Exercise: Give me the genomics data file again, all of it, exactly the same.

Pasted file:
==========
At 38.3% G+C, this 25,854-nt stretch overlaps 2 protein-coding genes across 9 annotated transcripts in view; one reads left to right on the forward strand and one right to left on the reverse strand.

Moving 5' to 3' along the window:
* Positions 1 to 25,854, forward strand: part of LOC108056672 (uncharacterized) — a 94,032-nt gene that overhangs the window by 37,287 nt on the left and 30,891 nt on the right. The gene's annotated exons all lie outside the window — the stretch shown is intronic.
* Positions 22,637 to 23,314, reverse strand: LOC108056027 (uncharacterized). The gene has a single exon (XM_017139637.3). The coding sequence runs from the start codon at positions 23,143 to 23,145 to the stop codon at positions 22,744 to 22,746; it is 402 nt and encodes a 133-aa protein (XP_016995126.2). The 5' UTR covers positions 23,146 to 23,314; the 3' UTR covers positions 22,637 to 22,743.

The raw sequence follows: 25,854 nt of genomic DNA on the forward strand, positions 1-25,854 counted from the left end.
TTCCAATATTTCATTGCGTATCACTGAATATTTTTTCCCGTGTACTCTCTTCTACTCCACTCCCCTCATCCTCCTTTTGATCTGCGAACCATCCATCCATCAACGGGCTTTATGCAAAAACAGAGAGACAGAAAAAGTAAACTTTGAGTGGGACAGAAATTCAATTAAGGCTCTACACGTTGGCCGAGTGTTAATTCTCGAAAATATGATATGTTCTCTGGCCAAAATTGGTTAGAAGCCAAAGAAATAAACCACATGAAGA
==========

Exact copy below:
At 38.3% G+C, this 25,854-nt stretch overlaps 2 protein-coding genes across 9 annotated transcripts in view; one reads left to right on the forward strand and one right to left on the reverse strand.

Moving 5' to 3' along the window:
* Positions 1 to 25,854, forward strand: part of LOC108056672 (uncharacterized) — a 94,032-nt gene that overhangs the window by 37,287 nt on the left and 30,891 nt on the right. The gene's annotated exons all lie outside the window — the stretch shown is intronic.
* Positions 22,637 to 23,314, reverse strand: LOC108056027 (uncharacterized). The gene has a single exon (XM_017139637.3). The coding sequence runs from the start codon at positions 23,143 to 23,145 to the stop codon at positions 22,744 to 22,746; it is 402 nt and encodes a 133-aa protein (XP_016995126.2). The 5' UTR covers positions 23,146 to 23,314; the 3' UTR covers positions 22,637 to 22,743.

The raw sequence follows: 25,854 nt of genomic DNA on the forward strand, positions 1-25,854 counted from the left end.
TTCCAATATTTCATTGCGTATCACTGAATATTTTTTCCCGTGTACTCTCTTCTACTCCACTCCCCTCATCCTCCTTTTGATCTGCGAACCATCCATCCATCAACGGGCTTTATGCAAAAACAGAGAGACAGAAAAAGTAAACTTTGAGTGGGACAGAAATTCAATTAAGGCTCTACACGTTGGCCGAGTGTTAATTCTCGAAAATATGATATGTTCTCTGGCCAAAATTGGTTAGAAGCCAAAGAAATAAACCACATGAAGA